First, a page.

Milne Bay - Papua New Guinea
At the time of the Japanese amphibious landing two squadrons of Kittyhawk fighters (No. 75 and No. 76 squadrons RAAF) worked from Gurney Field or No. 1 strip. Two infantry brigades one militia (25th battalion and 61st battalion) and the other AIF (2/12 th AIF) were grouped together under Major General Cyril Clowes and were known as “Milne Force”.
The Japanese landed 2,000 marines to the east of the allies’ position over 11 kilometres from their intended target with the support of two light tanks on the 25 August 1942. On night of 27-28 August they reached No. 3 Strip eastern edge. A Japanese warship on the 29 August dropped another 800 marines and shelled an area between No.1 and No.3 Strip before the main battle at 3 am on the 31 August. The militia battalions and the American 41st Engineer Regiment countered three frenzied Japanese charges over open ground; the Japanese withdrew before dawn with heavy losses.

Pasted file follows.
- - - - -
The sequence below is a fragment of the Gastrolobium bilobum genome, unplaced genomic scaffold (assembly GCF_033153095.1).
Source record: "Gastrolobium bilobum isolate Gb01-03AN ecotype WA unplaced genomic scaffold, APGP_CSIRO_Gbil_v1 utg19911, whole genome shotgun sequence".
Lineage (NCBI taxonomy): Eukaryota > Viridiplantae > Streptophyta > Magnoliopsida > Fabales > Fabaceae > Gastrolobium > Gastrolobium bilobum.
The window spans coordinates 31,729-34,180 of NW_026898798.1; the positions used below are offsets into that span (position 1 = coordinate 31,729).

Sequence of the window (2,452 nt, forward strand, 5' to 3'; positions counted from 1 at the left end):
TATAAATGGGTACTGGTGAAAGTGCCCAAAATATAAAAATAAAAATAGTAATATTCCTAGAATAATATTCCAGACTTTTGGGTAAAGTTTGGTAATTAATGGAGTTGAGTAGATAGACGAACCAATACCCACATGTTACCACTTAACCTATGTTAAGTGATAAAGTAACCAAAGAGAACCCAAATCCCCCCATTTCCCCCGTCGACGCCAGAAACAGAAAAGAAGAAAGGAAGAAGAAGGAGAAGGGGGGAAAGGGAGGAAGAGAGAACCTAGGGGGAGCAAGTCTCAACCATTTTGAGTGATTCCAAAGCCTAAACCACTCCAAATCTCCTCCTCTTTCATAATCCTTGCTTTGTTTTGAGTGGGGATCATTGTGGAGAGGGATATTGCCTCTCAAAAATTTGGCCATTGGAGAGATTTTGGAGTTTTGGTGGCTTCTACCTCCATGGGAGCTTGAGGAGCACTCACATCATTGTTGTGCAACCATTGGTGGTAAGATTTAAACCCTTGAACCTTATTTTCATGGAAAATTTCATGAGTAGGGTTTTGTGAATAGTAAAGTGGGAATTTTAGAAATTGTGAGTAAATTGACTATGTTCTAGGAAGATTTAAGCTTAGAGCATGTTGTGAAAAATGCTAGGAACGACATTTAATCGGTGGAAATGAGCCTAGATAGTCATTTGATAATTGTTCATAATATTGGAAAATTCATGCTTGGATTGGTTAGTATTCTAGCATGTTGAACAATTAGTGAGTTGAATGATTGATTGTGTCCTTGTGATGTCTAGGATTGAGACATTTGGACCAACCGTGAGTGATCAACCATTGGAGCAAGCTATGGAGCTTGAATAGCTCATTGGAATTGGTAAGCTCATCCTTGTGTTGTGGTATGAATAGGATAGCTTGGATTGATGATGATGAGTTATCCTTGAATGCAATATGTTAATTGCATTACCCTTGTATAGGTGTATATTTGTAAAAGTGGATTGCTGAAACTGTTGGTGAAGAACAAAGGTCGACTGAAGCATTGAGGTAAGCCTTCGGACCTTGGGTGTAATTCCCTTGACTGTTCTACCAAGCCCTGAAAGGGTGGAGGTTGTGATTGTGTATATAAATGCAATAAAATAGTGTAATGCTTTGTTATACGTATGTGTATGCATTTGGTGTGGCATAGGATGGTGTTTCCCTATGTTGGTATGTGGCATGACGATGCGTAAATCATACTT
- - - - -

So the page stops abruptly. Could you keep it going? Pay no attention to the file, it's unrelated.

At 9am Major General Clowes launched a counter offensive by sending the AIF after a retreating enemy, strong resistance by the Japanese was encounter from rearguard actions. On the 4 September this had covered ten kilometres with increasing resistance. On 6 September the 2/9 th Battalion occupied the enemy's main base. The Japanese evacuated only 1,318 marines by naval vessel. Milne Bay battle was a relative small scale battle but it became a vital piece in history as the first defeat of the invincible Japanese in the Pacific. This assisted moral and dispelled the myths surrounding the Japanese in the Second World War.
Did you know that Papua New Guinea gained independence in 1975; it was an Australian Territory from 1906 which is why the militia battalions were employed there in the war.
Source, The Encyclopaedia of Australia’s Battles, Chris Coulthard- Clark
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